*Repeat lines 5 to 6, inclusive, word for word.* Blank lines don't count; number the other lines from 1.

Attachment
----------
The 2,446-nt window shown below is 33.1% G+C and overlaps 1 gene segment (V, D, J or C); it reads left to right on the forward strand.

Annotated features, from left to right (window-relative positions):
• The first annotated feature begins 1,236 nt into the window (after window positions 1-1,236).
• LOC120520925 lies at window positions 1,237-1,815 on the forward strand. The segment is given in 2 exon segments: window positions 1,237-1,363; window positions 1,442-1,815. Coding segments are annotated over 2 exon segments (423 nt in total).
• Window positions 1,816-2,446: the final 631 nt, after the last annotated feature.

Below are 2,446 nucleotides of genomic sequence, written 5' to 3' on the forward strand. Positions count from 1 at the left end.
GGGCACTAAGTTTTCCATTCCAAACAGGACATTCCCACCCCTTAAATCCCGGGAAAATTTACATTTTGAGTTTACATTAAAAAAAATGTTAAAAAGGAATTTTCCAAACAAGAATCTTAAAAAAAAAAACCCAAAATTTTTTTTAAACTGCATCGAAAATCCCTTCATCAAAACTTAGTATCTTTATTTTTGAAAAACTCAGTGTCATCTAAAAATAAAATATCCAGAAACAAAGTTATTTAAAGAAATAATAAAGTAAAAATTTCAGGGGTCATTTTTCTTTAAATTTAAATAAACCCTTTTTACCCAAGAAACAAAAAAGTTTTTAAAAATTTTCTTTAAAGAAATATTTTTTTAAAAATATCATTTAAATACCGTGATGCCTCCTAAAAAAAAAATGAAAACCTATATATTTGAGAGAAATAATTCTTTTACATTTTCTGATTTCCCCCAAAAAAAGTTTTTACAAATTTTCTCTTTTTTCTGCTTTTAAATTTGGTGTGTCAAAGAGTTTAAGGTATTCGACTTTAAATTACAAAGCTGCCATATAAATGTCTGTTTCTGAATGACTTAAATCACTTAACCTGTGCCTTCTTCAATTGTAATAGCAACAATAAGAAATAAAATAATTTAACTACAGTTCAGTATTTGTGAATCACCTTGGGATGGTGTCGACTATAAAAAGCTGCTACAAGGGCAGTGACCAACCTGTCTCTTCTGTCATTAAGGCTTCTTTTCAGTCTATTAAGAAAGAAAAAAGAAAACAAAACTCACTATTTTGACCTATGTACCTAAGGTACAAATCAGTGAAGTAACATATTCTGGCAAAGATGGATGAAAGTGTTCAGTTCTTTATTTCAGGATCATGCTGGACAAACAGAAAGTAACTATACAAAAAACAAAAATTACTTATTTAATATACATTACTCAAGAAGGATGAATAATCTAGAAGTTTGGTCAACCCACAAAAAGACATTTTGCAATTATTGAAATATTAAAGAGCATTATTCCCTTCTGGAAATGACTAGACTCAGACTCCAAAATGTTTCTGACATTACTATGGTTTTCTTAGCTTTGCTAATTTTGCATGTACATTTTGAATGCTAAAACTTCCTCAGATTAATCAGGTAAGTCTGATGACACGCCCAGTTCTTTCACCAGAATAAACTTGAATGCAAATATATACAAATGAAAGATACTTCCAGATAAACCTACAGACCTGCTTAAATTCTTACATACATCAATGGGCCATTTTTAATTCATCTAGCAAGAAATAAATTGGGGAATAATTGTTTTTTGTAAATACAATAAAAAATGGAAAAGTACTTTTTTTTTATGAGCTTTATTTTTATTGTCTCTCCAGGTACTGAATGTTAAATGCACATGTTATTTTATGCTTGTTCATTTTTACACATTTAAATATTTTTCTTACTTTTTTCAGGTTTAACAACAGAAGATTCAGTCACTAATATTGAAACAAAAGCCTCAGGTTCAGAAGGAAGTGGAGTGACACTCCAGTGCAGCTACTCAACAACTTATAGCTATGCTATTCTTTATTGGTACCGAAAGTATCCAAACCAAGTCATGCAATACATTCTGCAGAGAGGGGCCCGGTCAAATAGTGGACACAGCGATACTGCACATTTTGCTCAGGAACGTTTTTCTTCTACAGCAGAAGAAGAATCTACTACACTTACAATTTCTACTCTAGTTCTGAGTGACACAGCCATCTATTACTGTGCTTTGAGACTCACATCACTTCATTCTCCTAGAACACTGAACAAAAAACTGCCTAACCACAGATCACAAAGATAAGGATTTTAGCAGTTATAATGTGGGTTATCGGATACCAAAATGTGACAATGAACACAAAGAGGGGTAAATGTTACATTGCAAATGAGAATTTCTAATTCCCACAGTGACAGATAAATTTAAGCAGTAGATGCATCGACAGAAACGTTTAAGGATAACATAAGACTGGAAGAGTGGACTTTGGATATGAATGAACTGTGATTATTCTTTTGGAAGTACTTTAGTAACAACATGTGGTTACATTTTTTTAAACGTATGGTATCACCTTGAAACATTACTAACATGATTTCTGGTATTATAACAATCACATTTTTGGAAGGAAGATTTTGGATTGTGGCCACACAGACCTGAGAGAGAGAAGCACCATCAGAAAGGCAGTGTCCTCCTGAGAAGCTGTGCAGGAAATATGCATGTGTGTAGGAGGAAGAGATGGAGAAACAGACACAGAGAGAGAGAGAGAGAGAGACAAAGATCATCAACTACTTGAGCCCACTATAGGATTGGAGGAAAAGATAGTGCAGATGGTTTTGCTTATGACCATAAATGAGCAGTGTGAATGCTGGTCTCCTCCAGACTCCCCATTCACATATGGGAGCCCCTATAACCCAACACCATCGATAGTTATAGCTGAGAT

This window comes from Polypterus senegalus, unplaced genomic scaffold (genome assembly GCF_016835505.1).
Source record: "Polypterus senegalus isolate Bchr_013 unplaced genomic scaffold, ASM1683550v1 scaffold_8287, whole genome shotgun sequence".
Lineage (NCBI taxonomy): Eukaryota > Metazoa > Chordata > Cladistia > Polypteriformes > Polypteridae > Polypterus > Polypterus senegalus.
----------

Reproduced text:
• Window positions 1,816-2,446: the final 631 nt, after the last annotated feature.

Below are 2,446 nucleotides of genomic sequence, written 5' to 3' on the forward strand. Positions count from 1 at the left end.